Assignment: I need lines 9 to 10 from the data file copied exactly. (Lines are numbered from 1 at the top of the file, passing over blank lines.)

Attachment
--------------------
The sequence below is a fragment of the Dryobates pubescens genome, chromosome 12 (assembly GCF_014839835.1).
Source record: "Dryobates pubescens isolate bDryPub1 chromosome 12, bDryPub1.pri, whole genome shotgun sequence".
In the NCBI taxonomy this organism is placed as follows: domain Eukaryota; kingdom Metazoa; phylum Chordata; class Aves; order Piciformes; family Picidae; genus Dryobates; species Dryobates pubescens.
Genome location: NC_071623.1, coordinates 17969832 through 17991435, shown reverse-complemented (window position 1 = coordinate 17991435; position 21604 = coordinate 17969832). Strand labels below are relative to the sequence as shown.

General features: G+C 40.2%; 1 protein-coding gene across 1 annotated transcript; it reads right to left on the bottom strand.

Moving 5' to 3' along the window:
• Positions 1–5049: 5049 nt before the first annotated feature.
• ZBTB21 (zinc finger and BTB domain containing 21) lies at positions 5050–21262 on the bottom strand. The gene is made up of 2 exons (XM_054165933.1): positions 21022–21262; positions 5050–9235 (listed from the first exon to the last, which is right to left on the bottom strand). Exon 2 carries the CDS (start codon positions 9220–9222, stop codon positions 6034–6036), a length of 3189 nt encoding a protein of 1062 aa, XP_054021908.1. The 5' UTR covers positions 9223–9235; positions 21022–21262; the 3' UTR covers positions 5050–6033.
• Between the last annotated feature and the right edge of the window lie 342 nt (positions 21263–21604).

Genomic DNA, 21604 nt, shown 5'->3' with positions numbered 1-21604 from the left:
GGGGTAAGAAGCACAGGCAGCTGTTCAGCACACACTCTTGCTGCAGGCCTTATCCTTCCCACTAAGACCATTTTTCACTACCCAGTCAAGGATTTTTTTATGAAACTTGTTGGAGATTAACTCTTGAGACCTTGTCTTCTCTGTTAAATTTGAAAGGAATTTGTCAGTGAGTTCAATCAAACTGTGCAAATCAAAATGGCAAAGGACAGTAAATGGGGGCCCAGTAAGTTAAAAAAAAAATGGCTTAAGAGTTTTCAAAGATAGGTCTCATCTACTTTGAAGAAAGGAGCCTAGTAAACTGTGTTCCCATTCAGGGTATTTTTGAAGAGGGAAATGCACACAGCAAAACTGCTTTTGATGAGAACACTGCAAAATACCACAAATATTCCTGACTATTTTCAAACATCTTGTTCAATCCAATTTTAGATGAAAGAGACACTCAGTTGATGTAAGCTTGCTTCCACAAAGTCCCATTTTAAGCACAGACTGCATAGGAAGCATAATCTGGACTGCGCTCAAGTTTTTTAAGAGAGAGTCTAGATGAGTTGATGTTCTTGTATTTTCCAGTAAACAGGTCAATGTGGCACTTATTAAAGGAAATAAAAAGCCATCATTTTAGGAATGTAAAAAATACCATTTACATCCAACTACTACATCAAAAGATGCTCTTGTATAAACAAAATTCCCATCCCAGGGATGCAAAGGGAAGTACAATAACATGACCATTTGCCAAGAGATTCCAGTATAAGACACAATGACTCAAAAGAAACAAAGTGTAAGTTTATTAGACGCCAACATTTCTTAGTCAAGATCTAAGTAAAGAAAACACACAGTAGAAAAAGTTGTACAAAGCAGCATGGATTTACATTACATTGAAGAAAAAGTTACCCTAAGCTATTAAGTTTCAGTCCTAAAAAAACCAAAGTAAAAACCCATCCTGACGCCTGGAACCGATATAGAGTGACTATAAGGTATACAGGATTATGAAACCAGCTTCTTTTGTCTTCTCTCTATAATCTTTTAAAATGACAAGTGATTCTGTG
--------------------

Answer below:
• Between the last annotated feature and the right edge of the window lie 342 nt (positions 21263–21604).

Genomic DNA, 21604 nt, shown 5'->3' with positions numbered 1-21604 from the left: